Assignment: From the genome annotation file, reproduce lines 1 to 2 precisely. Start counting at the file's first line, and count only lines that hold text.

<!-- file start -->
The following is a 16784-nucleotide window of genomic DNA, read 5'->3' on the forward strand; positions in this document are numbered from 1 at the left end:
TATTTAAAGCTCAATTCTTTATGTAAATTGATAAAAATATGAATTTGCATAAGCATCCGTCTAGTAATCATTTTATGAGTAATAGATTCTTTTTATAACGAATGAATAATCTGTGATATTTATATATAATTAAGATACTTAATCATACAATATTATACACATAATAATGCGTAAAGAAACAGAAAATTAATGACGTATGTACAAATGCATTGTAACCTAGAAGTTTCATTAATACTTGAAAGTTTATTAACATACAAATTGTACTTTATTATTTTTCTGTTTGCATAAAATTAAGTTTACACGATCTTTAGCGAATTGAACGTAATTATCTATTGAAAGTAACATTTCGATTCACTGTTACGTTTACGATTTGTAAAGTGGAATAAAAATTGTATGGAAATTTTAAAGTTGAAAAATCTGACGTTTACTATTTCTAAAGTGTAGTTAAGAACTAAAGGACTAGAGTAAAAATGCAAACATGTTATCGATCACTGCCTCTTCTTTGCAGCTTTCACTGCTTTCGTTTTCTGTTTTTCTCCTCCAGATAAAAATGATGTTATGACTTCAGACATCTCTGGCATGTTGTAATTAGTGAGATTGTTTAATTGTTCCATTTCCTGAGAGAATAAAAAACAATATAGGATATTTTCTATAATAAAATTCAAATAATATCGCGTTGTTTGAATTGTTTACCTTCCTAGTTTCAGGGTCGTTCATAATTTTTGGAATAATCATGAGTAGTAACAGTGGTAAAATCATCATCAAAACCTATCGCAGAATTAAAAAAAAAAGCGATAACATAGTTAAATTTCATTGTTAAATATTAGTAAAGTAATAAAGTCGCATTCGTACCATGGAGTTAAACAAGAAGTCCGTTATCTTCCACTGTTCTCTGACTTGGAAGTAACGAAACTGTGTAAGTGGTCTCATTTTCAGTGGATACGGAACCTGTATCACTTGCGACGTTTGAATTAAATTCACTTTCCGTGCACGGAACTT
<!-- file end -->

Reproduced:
The following is a 16784-nucleotide window of genomic DNA, read 5'->3' on the forward strand; positions in this document are numbered from 1 at the left end:
TATTTAAAGCTCAATTCTTTATGTAAATTGATAAAAATATGAATTTGCATAAGCATCCGTCTAGTAATCATTTTATGAGTAATAGATTCTTTTTATAACGAATGAATAATCTGTGATATTTATATATAATTAAGATACTTAATCATACAATATTATACACATAATAATGCGTAAAGAAACAGAAAATTAATGACGTATGTACAAATGCATTGTAACCTAGAAGTTTCATTAATACTTGAAAGTTTATTAACATACAAATTGTACTTTATTATTTTTCTGTTTGCATAAAATTAAGTTTACACGATCTTTAGCGAATTGAACGTAATTATCTATTGAAAGTAACATTTCGATTCACTGTTACGTTTACGATTTGTAAAGTGGAATAAAAATTGTATGGAAATTTTAAAGTTGAAAAATCTGACGTTTACTATTTCTAAAGTGTAGTTAAGAACTAAAGGACTAGAGTAAAAATGCAAACATGTTATCGATCACTGCCTCTTCTTTGCAGCTTTCACTGCTTTCGTTTTCTGTTTTTCTCCTCCAGATAAAAATGATGTTATGACTTCAGACATCTCTGGCATGTTGTAATTAGTGAGATTGTTTAATTGTTCCATTTCCTGAGAGAATAAAAAACAATATAGGATATTTTCTATAATAAAATTCAAATAATATCGCGTTGTTTGAATTGTTTACCTTCCTAGTTTCAGGGTCGTTCATAATTTTTGGAATAATCATGAGTAGTAACAGTGGTAAAATCATCATCAAAACCTATCGCAGAATTAAAAAAAAAAGCGATAACATAGTTAAATTTCATTGTTAAATATTAGTAAAGTAATAAAGTCGCATTCGTACCATGGAGTTAAACAAGAAGTCCGTTATCTTCCACTGTTCTCTGACTTGGAAGTAACGAAACTGTGTAAGTGGTCTCATTTTCAGTGGATACGGAACCTGTATCACTTGCGACGTTTGAATTAAATTCACTTTCCGTGCACGGAACTT